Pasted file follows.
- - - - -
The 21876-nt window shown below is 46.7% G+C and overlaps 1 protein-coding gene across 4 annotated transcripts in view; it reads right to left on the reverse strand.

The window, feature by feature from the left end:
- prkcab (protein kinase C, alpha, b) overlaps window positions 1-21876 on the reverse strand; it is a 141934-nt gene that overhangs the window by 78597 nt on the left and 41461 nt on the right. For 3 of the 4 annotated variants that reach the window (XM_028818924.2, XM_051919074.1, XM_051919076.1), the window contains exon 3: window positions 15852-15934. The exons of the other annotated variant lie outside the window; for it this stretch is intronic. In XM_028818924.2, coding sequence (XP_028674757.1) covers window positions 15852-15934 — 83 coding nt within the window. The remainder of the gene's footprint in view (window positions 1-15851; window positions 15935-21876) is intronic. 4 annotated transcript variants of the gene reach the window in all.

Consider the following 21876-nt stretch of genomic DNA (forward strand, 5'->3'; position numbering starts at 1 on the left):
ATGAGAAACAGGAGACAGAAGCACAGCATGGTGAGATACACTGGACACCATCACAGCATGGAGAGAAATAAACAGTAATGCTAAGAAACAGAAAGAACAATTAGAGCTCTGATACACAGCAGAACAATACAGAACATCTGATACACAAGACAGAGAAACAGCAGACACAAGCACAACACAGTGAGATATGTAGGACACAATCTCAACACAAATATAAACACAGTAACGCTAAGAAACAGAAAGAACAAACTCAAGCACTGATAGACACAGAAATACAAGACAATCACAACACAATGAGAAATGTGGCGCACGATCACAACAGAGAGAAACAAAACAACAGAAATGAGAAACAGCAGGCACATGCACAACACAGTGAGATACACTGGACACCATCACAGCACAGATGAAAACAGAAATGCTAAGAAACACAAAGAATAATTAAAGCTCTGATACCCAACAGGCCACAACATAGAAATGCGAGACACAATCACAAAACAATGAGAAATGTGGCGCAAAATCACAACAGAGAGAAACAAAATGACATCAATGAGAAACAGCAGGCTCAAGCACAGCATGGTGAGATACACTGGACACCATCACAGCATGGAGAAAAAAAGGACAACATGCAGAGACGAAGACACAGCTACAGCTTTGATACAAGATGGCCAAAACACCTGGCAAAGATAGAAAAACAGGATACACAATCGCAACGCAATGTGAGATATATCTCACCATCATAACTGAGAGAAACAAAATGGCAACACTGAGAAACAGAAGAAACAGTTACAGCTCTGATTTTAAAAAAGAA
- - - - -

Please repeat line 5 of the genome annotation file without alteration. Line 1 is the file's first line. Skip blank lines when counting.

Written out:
ATGAGAAACAGGAGACAGAAGCACAGCATGGTGAGATACACTGGACACCATCACAGCATGGAGAGAAATAAACAGTAATGCTAAGAAACAGAAAGAACAATTAGAGCTCTGATACACAGCAGAACAATACAGAACATCTGATACACAAGACAGAGAAACAGCAGACACAAGCACAACACAGTGAGATATGTAGGACACAATCTCAACACAAATATAAACACAGTAACGCTAAGAAACAGAAAGAACAAACTCAAGCACTGATAGACACAGAAATACAAGACAATCACAACACAATGAGAAATGTGGCGCACGATCACAACAGAGAGAAACAAAACAACAGAAATGAGAAACAGCAGGCACATGCACAACACAGTGAGATACACTGGACACCATCACAGCACAGATGAAAACAGAAATGCTAAGAAACACAAAGAATAATTAAAGCTCTGATACCCAACAGGCCACAACATAGAAATGCGAGACACAATCACAAAACAATGAGAAATGTGGCGCAAAATCACAACAGAGAGAAACAAAATGACATCAATGAGAAACAGCAGGCTCAAGCACAGCATGGTGAGATACACTGGACACCATCACAGCATGGAGAAAAAAAGGACAACATGCAGAGACGAAGACACAGCTACAGCTTTGATACAAGATGGCCAAAACACCTGGCAAAGATAGAAAAACAGGATACACAATCGCAACGCAATGTGAGATATATCTCACCATCATAACTGAGAGAAACAAAATGGCAACACTGAGAAACAGAAGAAACAGTTACAGCTCTGATTTTAAAAAAGAA